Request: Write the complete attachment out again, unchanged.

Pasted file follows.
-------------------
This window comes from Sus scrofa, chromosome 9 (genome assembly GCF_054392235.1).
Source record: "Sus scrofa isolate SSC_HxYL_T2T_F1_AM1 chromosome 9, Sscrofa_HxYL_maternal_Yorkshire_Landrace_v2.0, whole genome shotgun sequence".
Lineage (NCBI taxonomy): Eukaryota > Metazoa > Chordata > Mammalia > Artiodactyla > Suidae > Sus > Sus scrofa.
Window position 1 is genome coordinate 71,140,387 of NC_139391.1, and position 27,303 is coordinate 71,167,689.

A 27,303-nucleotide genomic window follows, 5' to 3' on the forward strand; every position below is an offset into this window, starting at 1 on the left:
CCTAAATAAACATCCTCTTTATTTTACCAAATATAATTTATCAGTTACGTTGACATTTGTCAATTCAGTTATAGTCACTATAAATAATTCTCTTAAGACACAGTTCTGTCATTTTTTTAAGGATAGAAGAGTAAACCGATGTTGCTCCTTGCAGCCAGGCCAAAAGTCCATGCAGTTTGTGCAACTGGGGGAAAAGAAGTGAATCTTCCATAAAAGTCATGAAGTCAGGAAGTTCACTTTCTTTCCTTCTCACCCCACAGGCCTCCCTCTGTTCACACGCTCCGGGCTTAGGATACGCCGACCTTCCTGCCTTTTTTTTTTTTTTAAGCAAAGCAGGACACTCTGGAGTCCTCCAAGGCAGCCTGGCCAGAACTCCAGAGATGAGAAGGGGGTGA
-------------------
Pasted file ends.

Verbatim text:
This window comes from Sus scrofa, chromosome 9 (genome assembly GCF_054392235.1).
Source record: "Sus scrofa isolate SSC_HxYL_T2T_F1_AM1 chromosome 9, Sscrofa_HxYL_maternal_Yorkshire_Landrace_v2.0, whole genome shotgun sequence".
Lineage (NCBI taxonomy): Eukaryota > Metazoa > Chordata > Mammalia > Artiodactyla > Suidae > Sus > Sus scrofa.
Window position 1 is genome coordinate 71,140,387 of NC_139391.1, and position 27,303 is coordinate 71,167,689.

A 27,303-nucleotide genomic window follows, 5' to 3' on the forward strand; every position below is an offset into this window, starting at 1 on the left:
CCTAAATAAACATCCTCTTTATTTTACCAAATATAATTTATCAGTTACGTTGACATTTGTCAATTCAGTTATAGTCACTATAAATAATTCTCTTAAGACACAGTTCTGTCATTTTTTTAAGGATAGAAGAGTAAACCGATGTTGCTCCTTGCAGCCAGGCCAAAAGTCCATGCAGTTTGTGCAACTGGGGGAAAAGAAGTGAATCTTCCATAAAAGTCATGAAGTCAGGAAGTTCACTTTCTTTCCTTCTCACCCCACAGGCCTCCCTCTGTTCACACGCTCCGGGCTTAGGATACGCCGACCTTCCTGCCTTTTTTTTTTTTTTAAGCAAAGCAGGACACTCTGGAGTCCTCCAAGGCAGCCTGGCCAGAACTCCAGAGATGAGAAGGGGGTGA